Ammonia and nitrite are highly toxic compound generated from decaying matter and from fish waste. If a tank has any detectable ammonia or nitrite, you should not have any living animals present. Ammonia is more toxic in saltwater than in freshwater due to the higher pH of saltwater.

Our recommendation in this day and age is to NOT use livestock of any form to induce a cycle in a tank. Use live rock, cured or uncured, it matters not. Do NOT use dead animals either, it's the same reason. They are both methods from the past that have no place in today's reefing world. Forcing a cycle is not a real benefit if you stock slowly and properly and monitor a young reef tank. Many even believe that no swimming animals should be added until after a few months have passed. More on that later. The reason that you need no more than live rock is twofold: first, the rock already has a full complement of the bacteria you will need to get the tank going and secondly, there is enough 'matter' on the rock to provide 'food' for the bacteria that are the reason your tank is cycling.



dino
__________________
Dmann is offline   Reply With Quote
Old 04-14-2014, 08:56 AM   #9
Aquarium Advice Freak
 
Dmann's Avatar
 
Join Date: Dec 2012
Posts: 273
http://www.reefs.org/library/newbieguide.html

dino
__________________
Dmann is offline   Reply With Quote
Old 04-14-2014, 09:22 AM   #10
Aquarium Advice Activist
 
mikemc75's Avatar
 
Join Date: Mar 2014
Posts: 165
Thank you for all the help.
__________________

__________________
mikemc75 is offline   Reply With Quote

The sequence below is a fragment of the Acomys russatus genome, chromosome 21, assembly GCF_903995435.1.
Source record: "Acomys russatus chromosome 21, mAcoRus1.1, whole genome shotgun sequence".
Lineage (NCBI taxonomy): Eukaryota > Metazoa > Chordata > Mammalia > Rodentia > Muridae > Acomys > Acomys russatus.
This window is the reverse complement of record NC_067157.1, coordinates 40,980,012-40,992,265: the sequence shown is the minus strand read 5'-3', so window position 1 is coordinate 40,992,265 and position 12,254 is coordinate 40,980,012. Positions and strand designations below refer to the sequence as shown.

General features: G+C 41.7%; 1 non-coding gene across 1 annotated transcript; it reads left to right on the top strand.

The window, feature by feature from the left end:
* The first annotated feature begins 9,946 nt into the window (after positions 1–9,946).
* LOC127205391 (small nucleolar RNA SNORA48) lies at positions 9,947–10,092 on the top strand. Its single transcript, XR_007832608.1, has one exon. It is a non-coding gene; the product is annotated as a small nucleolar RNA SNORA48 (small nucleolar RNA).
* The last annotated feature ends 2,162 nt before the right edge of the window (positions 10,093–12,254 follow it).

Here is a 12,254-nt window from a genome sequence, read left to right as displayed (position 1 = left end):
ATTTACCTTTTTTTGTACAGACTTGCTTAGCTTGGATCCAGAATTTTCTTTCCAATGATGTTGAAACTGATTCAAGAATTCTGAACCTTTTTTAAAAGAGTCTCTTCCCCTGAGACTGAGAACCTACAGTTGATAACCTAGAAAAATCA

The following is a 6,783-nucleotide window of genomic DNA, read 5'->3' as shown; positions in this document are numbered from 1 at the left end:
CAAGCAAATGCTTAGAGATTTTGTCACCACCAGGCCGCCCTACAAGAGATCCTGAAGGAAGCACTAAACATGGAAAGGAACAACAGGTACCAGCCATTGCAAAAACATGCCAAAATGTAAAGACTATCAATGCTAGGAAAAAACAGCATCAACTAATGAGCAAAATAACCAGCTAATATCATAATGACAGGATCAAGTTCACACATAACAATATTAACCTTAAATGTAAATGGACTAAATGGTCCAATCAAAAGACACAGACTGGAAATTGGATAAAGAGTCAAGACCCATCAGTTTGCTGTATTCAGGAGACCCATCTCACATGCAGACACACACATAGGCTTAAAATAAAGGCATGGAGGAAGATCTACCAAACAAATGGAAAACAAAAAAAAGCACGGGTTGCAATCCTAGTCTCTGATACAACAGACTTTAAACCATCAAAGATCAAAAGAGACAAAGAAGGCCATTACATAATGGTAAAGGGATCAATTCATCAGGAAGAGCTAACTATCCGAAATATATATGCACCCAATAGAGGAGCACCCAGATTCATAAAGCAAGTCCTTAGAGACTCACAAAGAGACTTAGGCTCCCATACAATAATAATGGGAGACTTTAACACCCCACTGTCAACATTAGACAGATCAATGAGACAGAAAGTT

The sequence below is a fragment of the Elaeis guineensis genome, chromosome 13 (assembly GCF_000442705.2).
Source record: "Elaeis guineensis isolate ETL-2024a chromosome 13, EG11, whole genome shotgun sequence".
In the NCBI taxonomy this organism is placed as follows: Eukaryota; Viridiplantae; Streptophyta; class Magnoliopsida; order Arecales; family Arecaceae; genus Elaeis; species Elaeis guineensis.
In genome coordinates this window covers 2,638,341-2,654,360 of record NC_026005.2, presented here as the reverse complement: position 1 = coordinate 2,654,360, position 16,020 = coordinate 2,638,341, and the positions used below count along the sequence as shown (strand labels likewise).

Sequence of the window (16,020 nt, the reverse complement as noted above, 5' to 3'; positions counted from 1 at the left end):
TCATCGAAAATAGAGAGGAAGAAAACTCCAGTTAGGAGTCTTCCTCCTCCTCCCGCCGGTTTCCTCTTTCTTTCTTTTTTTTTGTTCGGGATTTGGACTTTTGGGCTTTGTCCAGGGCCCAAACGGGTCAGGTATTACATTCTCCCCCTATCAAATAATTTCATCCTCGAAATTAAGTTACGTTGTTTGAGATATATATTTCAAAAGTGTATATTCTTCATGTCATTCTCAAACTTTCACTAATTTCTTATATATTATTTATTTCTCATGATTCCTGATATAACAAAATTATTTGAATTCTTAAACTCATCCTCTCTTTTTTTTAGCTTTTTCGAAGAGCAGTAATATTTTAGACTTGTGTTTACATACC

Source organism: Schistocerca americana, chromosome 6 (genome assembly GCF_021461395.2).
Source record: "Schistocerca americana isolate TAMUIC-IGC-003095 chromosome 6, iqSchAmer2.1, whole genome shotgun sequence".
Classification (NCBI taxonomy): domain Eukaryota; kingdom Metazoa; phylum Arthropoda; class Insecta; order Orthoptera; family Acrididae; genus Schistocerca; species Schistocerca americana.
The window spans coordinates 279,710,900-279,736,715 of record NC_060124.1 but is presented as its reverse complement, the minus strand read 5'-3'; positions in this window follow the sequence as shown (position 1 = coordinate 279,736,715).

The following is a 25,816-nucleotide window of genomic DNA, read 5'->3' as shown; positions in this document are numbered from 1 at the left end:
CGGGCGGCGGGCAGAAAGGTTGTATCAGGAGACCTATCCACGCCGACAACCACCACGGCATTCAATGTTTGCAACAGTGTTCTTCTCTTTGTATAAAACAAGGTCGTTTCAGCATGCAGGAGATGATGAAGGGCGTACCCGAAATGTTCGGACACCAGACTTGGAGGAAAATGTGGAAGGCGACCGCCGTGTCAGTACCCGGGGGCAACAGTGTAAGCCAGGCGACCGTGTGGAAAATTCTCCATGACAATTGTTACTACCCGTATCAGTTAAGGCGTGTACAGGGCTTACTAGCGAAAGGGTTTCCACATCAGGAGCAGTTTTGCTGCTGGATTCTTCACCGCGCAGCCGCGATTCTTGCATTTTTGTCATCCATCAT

Reply

Tags
cycle, star, start

Please support our sponsors and let them know you heard about them on AquariumAdvice.com

Thread Tools Search this Thread
Search this Thread:

Advanced Search
Display Modes

Posting Rules
You may not post new threads
You may not post replies
You may not post attachments
You may not edit your posts

BB code is On
Smilies are On
[IMG] code is On
HTML code is Off
Trackbacks are Off
Pingbacks are Off
Refbacks are Off


Similar Threads
Thread Thread Starter Forum Replies Last Post
Would you like to give me some substrate to jumpstart my cycle? (Hampton Roads area) dlwn88 Mid Atlantic & the Virginia's 5 03-21-2011 12:49 PM
How to Jumpstart Coraline Growth jonboyb Saltwater & Reef - Getting Started 10 11-04-2008 10:34 AM
Cycle Jumpstart Question Thaiboxer Freshwater & Brackish - Getting Started 4 10-08-2006 12:02 PM
jumpstart cycling deepwater Freshwater & Brackish - Getting Started 6 10-30-2004 04:48 PM
seeding my new tank to jumpstart cycle rubysoho Freshwater & Brackish - Getting Started 6 10-25-2004 10:48 PM







» Photo Contest Winners








Copyright 2002- Social Knowledge, LLC All Rights Reserved.

All times are GMT -4. The time now is 05:28 PM.


Powered by vBulletin® Version 3.8.8 Beta 1
Copyright ©2000 - 2017, vBulletin Solutions, Inc.